“I say, ‘Hey, honey, it’s not us. It’s the NBA.’ ”
Wiley said he understands there is plenty of mystique surrounding the NFL, and, thus, great appeal to use the league as a canvas to tell stories.
“That’s why there’s so much money and excitement about our game,” Wiley said. “They see us out there as gladiators with our helmets on, and they don’t know who that person is. And when you have the first opportunity to show who you are as a player, you don’t want it to be in that image.”
Last month, Philadelphia Eagle owner Jeffrey Lurie took a swipe at “Playmakers,” and the Disney-controlled network, saying: “How would they like if Minnie Mouse were portrayed as Pablo Escobar, and the Magic Kingdom as a drug cartel?”
Sports economist Andrew Zimbalist said the NFL should relax.
“Everybody knows there are some players who get in all sorts of trouble,” said Zimbalist, a professor at Smith College in Northampton, Mass. “Paul Tagliabue must realize that he’s not running a church.”
League officials were not happy four years ago about the shady portrayal of players in Oliver Stone’s movie “Any Given Sunday.” They blanched over the rowdy “North Dallas Forty,” a 1973 novel by former player Peter Gent that became a 1979 movie. And they distanced themselves from “The Sum of All Fears,” a 2002 movie based on a Tom Clancy novel that involves terrorists detonating a nuclear bomb at the Super Bowl.
But this time, the NFL has a hammer: It is less than two years away from renegotiating its TV licensing deals. The NFL’s current eight-year, $4.8-billion deal with ESPN allows the network to telecast Sunday night games and studio shows including “Sunday NFL Countdown” and “NFL PrimeTime."While ESPN is a major player in TV sports, competition is lurking. In recent years, new cable niche sports channels have popped up. There’s Fox Sports Net, the Golf Channel, Tennis Channel, College Sports TV and the TV Games Network, which features horse racing.
Perhaps even more threatening, the NFL this month launched its own $100-million venture: the NFL Network. One of the chief architects of ESPN, Steve Bornstein, now runs the NFL Network. He said the league has no plans to televise live NFL games. Now, the league takes in more money from its TV licensing deals than the networks receive for advertisements that run during the games.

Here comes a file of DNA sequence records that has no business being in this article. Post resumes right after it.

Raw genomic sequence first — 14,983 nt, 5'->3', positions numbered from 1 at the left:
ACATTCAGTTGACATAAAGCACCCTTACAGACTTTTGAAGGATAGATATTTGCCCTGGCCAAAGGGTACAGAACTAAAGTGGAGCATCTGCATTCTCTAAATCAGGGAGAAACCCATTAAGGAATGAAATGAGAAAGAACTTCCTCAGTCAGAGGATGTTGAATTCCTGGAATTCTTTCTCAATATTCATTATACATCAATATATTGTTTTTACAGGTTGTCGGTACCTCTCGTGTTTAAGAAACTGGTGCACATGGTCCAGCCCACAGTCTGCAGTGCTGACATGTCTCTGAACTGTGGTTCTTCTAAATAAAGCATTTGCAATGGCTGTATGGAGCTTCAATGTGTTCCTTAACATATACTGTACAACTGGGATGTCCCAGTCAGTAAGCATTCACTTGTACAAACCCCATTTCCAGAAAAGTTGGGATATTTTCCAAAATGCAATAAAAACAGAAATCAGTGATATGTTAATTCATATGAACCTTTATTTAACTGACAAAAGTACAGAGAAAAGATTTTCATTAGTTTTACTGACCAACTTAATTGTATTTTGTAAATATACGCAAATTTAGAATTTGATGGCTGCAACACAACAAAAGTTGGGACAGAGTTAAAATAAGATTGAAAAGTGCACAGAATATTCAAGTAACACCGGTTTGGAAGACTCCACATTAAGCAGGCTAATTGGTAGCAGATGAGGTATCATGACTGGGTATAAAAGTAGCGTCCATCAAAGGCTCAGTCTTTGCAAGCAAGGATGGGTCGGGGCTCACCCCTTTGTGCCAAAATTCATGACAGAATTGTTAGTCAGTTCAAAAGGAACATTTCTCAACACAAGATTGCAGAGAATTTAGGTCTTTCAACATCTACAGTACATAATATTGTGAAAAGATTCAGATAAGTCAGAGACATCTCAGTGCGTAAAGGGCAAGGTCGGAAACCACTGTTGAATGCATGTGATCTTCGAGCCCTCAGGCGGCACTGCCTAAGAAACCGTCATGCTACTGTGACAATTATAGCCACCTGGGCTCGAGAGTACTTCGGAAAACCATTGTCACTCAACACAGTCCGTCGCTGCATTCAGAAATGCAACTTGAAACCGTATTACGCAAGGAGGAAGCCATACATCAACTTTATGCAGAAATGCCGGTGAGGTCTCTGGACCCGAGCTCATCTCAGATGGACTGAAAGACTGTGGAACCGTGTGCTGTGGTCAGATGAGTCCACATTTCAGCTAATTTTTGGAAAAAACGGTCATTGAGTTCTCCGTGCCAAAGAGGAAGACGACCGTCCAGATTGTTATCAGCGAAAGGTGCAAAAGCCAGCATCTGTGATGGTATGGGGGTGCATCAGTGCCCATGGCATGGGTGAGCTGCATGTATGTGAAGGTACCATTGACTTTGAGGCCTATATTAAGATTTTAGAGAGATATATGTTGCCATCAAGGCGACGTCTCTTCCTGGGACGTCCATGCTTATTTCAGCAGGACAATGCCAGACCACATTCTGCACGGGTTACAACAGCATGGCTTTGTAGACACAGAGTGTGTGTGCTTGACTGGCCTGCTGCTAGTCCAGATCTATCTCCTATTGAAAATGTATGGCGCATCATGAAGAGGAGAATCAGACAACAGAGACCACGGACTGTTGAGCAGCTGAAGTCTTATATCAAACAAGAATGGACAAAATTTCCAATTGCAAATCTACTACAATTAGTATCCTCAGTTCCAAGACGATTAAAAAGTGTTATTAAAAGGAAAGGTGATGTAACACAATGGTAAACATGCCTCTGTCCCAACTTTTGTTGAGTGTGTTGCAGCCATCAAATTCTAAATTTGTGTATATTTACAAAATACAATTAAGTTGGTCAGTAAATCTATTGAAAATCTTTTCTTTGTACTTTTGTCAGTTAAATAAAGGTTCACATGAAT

ESPN executives say they’re not worried.
“The league certainly understands the immense value of ESPN’s reach and marketing platform,” said Bodenheimer. “And we’ve long had an excellent partnership with the league.”
The network “is in no hurry” to make a decision on the future of “Playmakers,” he said, adding that the decision will be based on ratings, available space on ESPN’s schedule and others’ opinions.
“We’ll take into consideration the point of view of our league partners, advertisers and affiliates,” Bodenheimer said. He added that ESPN might not even have time on its schedule because next season will be its 25th anniversary. “We have a pretty full docket.”
“Playmakers” creator John Eisendrath, a veteran of such network shows as “Beverly Hills 90210" and “Alias,” said that because athletes’ on-the-field exploits have often been chronicled, he was more intrigued by their psyche.
ESPN “understood what I was trying to do,” Eisendrath said. “And they wanted a good show, one that was tough and intense and gritty. They had an expectation that it would be a more mature look at the world of sports.”
“Playmakers” has made at least one fan in the NFL: the Philadelphia Eagles’ Donovan McNabb.
The quarterback, who is featured with his mother in Campbell’s soup commercials as part of the company’s “Mama’s Boys” campaign, told the Philadelphia Inquirer that he wants to appear on “Playmakers.”
“I’m waiting to get invited,” he said. “I’m cheap. I won’t ask for a lot.”